Bankruptcy is my area of expertise. It’s what I do, and it’s all I do. I only represent individuals seeking relief under the Bankruptcy Code. From 2009 to 2019 I served as staff attorney to the Chapter 13 Trustee in Savannah, Georgia. I represented the Trustee in every aspect of thousands of Chapter 13 bankruptcy cases each year, including regular appearances in Court hearings, meetings of creditors, trials and written briefs. The Trustee’s duties include assisting debtors in proposing and performing a Chapter 13 plan. I have an excellent understanding of what is necessary for a successful bankruptcy case.
Prior to working for the Chapter 13 Trustee I served as law clerk to a Bankruptcy Judge in Poughkeepsie, New York for six years. I have also worked at a large bankruptcy firm in New York City and taught bankruptcy law as an adjunct professor.
I promise clients:
1.) Every aspect of your case, from beginning to end, will be handled by the same experienced attorney.
2.) Individual Attention. My business model is a simple one: I keep costs low so that I can provide the necessary attention to a small group of clients to make sure they receive the best representation possible.
3.) Two-Way Communication. All good relationships are based on communication and understanding. I want my clients to know they have been heard and understood, to know what is happening at every stage in their cases, and why.
4.) No Nonsense. I believe in handling matters efficiently. I respond to messages and requests promptly. I make sure clients are always in compliance with the law, and that they receive every benefit available to them under those laws.
5.) Honest Assessment. I will be candid about the challenges you might face during bankruptcy so you’ll be aware of those issues from the beginning. I won’t take your case – or your fee – if I don’t think bankruptcy relief will help you.
If you need my help, I look forward to hearing from you.
- Free Consultation
I will be happy to meet with you to discuss your situation, whether a bankruptcy case would be a good solution, and whether Chapter 7 or Chapter 13 would be the best option. Sorry, no telephone consultations.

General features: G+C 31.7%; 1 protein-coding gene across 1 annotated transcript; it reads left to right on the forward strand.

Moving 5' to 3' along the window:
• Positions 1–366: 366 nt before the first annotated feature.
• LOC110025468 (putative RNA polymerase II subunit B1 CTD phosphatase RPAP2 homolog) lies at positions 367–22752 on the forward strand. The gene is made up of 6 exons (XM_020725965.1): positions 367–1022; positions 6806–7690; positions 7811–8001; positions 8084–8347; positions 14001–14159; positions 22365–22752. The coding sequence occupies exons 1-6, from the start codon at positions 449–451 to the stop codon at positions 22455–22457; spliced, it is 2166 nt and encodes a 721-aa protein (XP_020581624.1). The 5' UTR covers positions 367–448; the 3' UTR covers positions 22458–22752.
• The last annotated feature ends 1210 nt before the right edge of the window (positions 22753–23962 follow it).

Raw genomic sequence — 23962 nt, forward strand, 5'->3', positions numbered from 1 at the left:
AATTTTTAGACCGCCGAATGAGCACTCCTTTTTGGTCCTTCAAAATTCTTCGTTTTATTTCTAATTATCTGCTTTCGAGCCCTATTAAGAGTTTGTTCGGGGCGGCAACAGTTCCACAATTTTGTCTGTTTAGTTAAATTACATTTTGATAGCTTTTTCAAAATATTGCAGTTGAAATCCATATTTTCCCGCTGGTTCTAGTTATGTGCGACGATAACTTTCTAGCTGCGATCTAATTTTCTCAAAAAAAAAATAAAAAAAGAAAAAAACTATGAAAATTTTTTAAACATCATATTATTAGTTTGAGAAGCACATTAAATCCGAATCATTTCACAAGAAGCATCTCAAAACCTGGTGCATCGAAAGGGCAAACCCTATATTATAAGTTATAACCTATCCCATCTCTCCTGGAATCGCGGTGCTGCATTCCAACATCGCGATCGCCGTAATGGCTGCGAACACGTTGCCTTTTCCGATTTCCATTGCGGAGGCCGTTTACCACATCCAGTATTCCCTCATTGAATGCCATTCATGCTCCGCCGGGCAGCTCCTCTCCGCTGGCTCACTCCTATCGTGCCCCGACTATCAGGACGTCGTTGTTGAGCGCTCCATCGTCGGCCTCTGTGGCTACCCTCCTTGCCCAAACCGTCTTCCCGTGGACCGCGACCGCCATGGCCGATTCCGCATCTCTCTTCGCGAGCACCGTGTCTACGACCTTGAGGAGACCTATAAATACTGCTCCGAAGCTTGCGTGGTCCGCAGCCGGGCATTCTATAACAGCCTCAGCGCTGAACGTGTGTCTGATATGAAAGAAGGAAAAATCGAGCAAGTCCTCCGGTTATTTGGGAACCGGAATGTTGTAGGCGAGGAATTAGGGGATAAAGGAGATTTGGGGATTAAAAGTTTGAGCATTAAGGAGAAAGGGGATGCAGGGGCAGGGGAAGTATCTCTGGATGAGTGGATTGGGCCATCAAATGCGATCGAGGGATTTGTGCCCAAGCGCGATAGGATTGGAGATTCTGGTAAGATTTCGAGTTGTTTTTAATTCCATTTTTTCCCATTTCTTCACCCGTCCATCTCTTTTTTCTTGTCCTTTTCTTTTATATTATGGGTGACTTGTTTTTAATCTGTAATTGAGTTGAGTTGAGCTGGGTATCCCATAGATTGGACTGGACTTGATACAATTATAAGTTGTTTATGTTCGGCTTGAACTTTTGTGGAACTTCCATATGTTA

- Rates, Retainers and Additional Information
Chapter 7 fees beginning at $800. The Southern District of Georgia allows Chapter 13 attorney fees of up to $4,500 (which can be paid over time during your case), but I will charge significantly lower fees for many clients. Attorney fees do not include Court filing fee and credit counseling fee.
- State Bar of Georgia
- ID Number: 412079
- New York
- Managing Member
- Narmore Law Office LLC
- Staff Attorney
- Office of the Chapter 13 Trustee - Savannah, Georgia
- Law Clerk
- Honorable Cecelia G. Morris, U.S. Bankruptcy Court, Southern District of New York
- Adjunct Professor
- City University of New York - Lehman College
- Paralegal Program
- Associate Attorney
- Kramer, Levin, Naftalis & Frankel LLP
- Law Clerk
- Honorable Adlai S. Hardin, Jr., Southern District of New York
- Brooklyn Law School
- J.D. (2000)
- Honors: Cum Laude
- University of Indianapolis
- B.S. (1995) | Journalism
- Honors: Magna cum laude
- State Bar of Georgia # 412079
- National Association of Consumer Bankruptcy Attorneys
- - Current
- New York State Bar # 3991031
- - Current
- Narmore Law Office LLC
- Crocker Case Cracks Notion that Private Student Loans Can’t Be Discharged in Bankruptcy
18 November 2019
- What’s the Deal With Those Debt Settlement Services?
15 October 2019
- One Payment to Rule Them All: Conduit Mortgage Plans
17 September 2019
- "How Much Are Chapter 13 Payments?"
28 August 2019
- Veterans' Benefits and Bankruptcy
31 July 2019
- Happy 7thirteen Day!
13 July 2019
- Rock Paper Scissors Bankruptcy
24 June 2019
- What's the Deal With Those Tax Relief Services?
14 June 2019
- Holding All the Cards and Coming for Your Car: Georgia Title Pawns
10 June 2019